Another Potato?

Whenever I write about something I really love, I always have this sense that I cannot possibly do it justice. With the Salzburg 2003 Clemenza I have the urge to describe every single little phrase of Röschmann’s that I love, or all the tiny moments when the stage direction was really thoughtfully done, and so on.

But there is one detail in this production that is worth returning to. And that, my friends, is the cannibalism. There is a term of art that may be more familiar to some than to others: the potato. This is a potato. It is in fact the original potato – the Ur-Potato, if you will. This is the opposite of a potato.

Which brings us to the question, raised earlier (thanks, Juha!) about the last scene of that Salzburg 2003 production of Clemenza. Is the cannibalism a potato?

The thing about a potato, in artistic terms, is that it is an instance of using A (the potato) to express B (the emotion, impression or idea being expressed) in which you would never in a million years get from A to B by any normal process of association. And indeed, the experience of sitting there for several minutes thinking ‘what the hell was that all about?’ is intrinsic to the potato.

We know what A (the potato) is in this case. It’s not the music, or the orchestral or vocal performances. This is the finale of the opera, and when I was listening to it the other day and watching it again just now when I made the video clip I find the performance of the music really compelling. This is intense. It’s big and solid — it matches the way the set looks. The music and the drama have been resolved, but not in a way that addresses how any specific person involved might feel – the resolution is structural, or impersonal, somehow – and I think it’s the distance between this magnificent impersonal resolution and all the pain we have just seen the characters experience that makes this work.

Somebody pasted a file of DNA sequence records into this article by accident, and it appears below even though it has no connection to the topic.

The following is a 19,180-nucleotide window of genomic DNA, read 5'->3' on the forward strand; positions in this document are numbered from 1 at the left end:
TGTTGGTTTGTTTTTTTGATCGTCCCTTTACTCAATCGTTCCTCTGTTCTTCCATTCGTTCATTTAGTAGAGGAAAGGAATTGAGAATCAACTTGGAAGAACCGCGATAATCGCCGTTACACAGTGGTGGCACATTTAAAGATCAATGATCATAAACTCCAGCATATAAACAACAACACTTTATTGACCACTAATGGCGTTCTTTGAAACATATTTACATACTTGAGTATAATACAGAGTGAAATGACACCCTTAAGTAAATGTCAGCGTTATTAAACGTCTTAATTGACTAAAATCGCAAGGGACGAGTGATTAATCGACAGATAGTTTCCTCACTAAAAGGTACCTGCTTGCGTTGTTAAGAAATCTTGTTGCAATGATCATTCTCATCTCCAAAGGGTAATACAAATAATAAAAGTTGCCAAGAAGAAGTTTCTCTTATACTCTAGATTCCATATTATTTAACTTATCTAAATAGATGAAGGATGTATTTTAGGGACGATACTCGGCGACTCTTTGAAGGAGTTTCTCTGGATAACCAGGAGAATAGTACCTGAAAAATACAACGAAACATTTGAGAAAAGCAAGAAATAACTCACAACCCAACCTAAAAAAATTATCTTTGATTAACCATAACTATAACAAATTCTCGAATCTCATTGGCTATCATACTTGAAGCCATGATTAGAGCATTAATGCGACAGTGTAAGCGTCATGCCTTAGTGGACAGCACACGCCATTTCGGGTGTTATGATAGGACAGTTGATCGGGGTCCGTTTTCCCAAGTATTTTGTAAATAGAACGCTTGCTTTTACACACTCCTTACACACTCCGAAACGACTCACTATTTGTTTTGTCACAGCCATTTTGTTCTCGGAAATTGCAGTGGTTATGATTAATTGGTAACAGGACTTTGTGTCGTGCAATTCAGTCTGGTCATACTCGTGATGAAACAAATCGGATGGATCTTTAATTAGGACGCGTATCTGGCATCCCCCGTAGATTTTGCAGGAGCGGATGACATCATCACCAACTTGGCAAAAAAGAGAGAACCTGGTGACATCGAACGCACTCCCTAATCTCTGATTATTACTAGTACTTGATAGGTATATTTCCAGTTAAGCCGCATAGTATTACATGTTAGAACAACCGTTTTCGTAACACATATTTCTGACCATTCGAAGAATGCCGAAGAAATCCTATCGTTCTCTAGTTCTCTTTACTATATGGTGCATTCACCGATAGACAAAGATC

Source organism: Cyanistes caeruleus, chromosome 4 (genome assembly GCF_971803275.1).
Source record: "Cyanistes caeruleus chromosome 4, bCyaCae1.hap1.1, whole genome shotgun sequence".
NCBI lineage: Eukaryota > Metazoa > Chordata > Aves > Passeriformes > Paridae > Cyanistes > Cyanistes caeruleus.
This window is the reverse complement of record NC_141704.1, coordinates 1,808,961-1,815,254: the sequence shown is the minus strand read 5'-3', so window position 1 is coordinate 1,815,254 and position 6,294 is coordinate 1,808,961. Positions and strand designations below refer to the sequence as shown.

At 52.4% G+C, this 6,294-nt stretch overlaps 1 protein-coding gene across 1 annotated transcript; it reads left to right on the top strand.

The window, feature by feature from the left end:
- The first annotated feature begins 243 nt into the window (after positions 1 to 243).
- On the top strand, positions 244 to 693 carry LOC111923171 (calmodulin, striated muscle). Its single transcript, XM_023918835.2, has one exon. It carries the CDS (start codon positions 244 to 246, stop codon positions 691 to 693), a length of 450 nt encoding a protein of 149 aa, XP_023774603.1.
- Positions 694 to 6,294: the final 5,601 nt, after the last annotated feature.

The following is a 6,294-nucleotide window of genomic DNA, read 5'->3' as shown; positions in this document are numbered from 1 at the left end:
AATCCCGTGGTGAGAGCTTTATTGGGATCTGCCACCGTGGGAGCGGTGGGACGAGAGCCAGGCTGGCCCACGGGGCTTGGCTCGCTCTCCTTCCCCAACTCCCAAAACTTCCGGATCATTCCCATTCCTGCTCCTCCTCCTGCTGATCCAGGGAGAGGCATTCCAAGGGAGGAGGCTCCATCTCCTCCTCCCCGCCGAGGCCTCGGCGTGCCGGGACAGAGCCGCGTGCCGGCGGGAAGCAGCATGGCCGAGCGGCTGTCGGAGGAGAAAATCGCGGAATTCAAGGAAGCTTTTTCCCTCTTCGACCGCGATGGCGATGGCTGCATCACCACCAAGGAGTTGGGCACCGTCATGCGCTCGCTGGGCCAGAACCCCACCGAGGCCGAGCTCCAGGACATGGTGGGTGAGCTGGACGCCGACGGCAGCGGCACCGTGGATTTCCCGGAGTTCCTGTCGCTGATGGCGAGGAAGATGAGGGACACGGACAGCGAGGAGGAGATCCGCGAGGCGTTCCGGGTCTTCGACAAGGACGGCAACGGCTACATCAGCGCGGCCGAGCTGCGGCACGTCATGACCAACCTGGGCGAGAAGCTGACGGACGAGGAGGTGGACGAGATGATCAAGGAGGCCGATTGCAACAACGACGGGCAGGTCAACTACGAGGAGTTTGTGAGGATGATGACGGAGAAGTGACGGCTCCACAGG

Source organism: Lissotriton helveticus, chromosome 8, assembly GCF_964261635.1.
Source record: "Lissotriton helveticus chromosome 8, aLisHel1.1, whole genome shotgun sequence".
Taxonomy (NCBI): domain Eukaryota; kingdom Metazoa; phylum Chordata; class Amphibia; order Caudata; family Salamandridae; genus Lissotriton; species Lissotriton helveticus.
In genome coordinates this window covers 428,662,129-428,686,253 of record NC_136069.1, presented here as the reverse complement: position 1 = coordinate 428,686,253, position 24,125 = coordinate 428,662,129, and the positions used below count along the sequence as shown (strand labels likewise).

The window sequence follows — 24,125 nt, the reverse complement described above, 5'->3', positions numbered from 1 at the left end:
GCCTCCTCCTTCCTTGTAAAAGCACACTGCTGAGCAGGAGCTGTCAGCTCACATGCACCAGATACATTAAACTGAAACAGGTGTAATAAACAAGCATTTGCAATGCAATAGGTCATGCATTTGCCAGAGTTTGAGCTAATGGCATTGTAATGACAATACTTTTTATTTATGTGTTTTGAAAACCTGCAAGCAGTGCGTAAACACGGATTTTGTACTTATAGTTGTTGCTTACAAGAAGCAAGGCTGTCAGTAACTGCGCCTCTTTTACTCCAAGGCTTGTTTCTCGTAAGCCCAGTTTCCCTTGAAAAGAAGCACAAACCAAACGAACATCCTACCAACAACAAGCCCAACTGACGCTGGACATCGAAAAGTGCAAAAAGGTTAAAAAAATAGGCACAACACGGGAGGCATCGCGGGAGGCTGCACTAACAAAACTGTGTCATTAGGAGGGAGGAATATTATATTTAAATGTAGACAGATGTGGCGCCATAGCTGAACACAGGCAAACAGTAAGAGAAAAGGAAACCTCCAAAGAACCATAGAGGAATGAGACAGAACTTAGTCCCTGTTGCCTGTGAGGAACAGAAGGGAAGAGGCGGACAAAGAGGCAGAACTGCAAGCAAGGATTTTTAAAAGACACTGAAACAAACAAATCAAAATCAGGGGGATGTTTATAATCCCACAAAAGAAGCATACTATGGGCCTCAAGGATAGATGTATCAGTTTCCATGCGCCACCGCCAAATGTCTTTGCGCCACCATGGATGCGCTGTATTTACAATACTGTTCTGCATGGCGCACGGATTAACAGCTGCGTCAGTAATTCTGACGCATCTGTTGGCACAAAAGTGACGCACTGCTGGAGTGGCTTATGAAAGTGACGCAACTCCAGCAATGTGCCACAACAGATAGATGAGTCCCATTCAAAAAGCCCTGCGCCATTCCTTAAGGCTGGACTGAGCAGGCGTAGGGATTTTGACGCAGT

So. The potato is the young boys who are dressed — I registered this only now — like Sesto and are stripped of their shirts and placed on dining tables, as if for consumption.

But what is B? The fact that we have to sit here thinking about it indicates that we are firmly in potato territory. What is the implied cannibalism doing here? Young persons, presumably innocent persons, are being consumed. The persons look like Sesto, or at least are dressed like Sesto. Perhaps the idea is that for order to be restored or maintained in Rome, innocent people must be consumed. This would make sense. Certainly Sesto’s intentions were good. Or, at least – well, that’s the thing with Sesto. I’m never sure how culpable he is. But both Sesto’s friendship with Tito and his relationship with Vitellia have been consumed in the process by which we get from the beginning of the story to the end. Neither of those things exists any more.